St. Louis, you should be ashamed, letting The Millennium Hotel Tower disintegrate near the Gateway Arch!

The photos show decay and neglect of the prominent building on the St. Louis skyline.

I am not a preservationist, nor am I the power to be in St.Louis. However, I see what everyone else sees, as they travel back and forth across the mighty Mississippi River.

Google Map

The Millennium Hotel just sitting empty, with no life, just a tower that reflects in the Arch’s shadow. Sure a casual observer would think that it is an oddly beautiful tower with people moving and grooving.

But, what they do not know is, this is an empty deteriorating piece of historic property. A property that the owners, in my opinion are waiting to get paid off of.

Now, here is the story from KSDK News 5:

Striking photos show inside vacant Millennium Hotel St. Louis

Krispy Adventures

An urban explorer shared photos from inside the vacant Millennium Hotel Monday. The photos show the decay inside the building, broken furniture and décor and haunting empty space.

The Facebook page “Krispy’s Adventures” shared the photos in a post.

The person behind the Facebook page told 5 On Your Side the photos were taken over the course of the year.

The photos include shots of the atrium, the pool, hallways and chandeleirs in various stages of decay. The floors are dirty and there appears to be trash in most rooms.

The Millennium Hotel St. Louis was first constructed in 1968 with an addition in 1978. It closed in 2014. It was called the Stouffer’s Riverfront Inn, the Regal Riverfront Hotel and the Clarion Hotel through the years

Krispy’s Adventures

It was once a place so full of life and opportunity, where many St. Louisans shared important moments.

“My dad would take me to the baseball writers’ dinner, and you get to meet all the baseball players it was in that ballroom,” President of Lodging Hospitality Management Steve O’Loughlin said.

O’Loughlin said this nearly 30-story skyscraper and staple on the St. Louis skyline is the reason his family came to the city.

“My dad was the general manager of the Hilton Hotel in California. And then he had an opportunity to be a GM of Stouffers. So in 1976, it was originally Stouffers, and then it had a name change to Clarion and then to Millennium. And then, of course, it went dark in 2014. I had my first job at the Millennium,” O’Loughlin said.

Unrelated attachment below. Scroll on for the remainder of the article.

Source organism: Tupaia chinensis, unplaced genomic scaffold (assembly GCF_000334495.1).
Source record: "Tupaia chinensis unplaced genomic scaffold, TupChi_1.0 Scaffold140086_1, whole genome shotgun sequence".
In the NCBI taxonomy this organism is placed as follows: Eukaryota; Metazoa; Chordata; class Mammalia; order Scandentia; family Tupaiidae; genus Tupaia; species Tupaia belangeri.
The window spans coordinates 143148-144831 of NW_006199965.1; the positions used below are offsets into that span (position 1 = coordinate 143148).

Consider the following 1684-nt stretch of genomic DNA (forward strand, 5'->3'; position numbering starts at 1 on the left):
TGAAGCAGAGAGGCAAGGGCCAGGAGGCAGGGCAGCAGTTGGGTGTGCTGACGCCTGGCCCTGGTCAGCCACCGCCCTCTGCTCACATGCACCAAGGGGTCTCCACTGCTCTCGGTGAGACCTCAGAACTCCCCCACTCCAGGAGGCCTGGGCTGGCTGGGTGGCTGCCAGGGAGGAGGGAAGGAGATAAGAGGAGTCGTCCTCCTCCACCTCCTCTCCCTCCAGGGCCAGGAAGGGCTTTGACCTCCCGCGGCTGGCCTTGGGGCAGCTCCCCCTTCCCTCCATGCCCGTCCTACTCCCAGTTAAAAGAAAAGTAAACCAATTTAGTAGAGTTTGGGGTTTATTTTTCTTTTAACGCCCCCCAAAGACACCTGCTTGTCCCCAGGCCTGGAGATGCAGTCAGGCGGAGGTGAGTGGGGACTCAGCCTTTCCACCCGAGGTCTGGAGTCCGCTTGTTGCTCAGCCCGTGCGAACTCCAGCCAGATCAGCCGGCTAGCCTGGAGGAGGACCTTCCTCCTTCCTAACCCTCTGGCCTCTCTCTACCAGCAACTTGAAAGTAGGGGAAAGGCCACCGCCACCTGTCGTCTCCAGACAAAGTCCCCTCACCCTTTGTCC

The complex takes up three blocks of South 4th Street and has been empty for almost a decade as it slowly becomes overwhelmed with mold.

“It is my understanding that at one point in time there was asbestos,” H & H Consulting President Gary Andreas said.

Andreas has fielded requests about the property over the years and said even demolishing it would be costly.

“The fact that it does have the contamination in it and where it’s located, you’re looking at taking it down piece by piece as opposed to imploding the properties. So you’re looking at just a massive cost just to render the site vacant,” Andreas said.

O’Loughlin said while its a shame this icon fell into disrepair, redeveloping this location could really revitalize this area of downtown.

“I think having a new building like a multifamily and maybe even some retail restaurants and that kind of thing, really piggybacking on some of the success that Ballpark Village has had with their multifamily and some of their restaurants and that kind of thing. It’s an amazing location right on the riverfront overlooking Busch Stadium. So I would love to see something like that,” O’Loughlin said.

Andreas said the vacant hotel owner has no interest in selling it or renovating it and they apparently have even stopped taking offers, let alone calls, from potential buyers.

In August 2022, a Millennium spokesperson told the St. Louis Business Journal the hotel was closed until further notice “pending refurbishment to address any past issues.”


On Key

Related Posts

State Rep. Ian Mackey, D-Clayton
State Rep. Ian Mackey, D-Clayton, has filed legislation to ban the seclusion of students in Missouri's K-12 schools. House Bill 1677 would prevent public or charter schools from using solitary confinement as a form of punishment.